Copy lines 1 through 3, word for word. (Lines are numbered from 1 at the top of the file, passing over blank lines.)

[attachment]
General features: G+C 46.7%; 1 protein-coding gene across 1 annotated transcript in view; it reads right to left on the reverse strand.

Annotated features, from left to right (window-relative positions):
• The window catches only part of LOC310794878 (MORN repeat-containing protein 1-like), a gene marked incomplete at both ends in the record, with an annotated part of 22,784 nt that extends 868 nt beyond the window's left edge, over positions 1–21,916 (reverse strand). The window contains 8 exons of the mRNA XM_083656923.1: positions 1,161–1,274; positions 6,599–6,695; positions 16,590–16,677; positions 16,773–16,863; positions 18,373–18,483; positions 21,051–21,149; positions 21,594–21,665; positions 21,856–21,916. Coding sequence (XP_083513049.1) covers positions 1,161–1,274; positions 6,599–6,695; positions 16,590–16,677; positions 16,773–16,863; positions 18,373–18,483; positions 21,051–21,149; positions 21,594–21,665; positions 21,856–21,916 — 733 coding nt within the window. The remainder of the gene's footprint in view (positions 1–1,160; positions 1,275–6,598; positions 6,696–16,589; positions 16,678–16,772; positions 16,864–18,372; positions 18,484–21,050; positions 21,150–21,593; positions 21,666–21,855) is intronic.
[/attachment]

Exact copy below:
General features: G+C 46.7%; 1 protein-coding gene across 1 annotated transcript in view; it reads right to left on the reverse strand.

Annotated features, from left to right (window-relative positions):
• The window catches only part of LOC310794878 (MORN repeat-containing protein 1-like), a gene marked incomplete at both ends in the record, with an annotated part of 22,784 nt that extends 868 nt beyond the window's left edge, over positions 1–21,916 (reverse strand). The window contains 8 exons of the mRNA XM_083656923.1: positions 1,161–1,274; positions 6,599–6,695; positions 16,590–16,677; positions 16,773–16,863; positions 18,373–18,483; positions 21,051–21,149; positions 21,594–21,665; positions 21,856–21,916. Coding sequence (XP_083513049.1) covers positions 1,161–1,274; positions 6,599–6,695; positions 16,590–16,677; positions 16,773–16,863; positions 18,373–18,483; positions 21,051–21,149; positions 21,594–21,665; positions 21,856–21,916 — 733 coding nt within the window. The remainder of the gene's footprint in view (positions 1–1,160; positions 1,275–6,598; positions 6,696–16,589; positions 16,678–16,772; positions 16,864–18,372; positions 18,484–21,050; positions 21,150–21,593; positions 21,666–21,855) is intronic.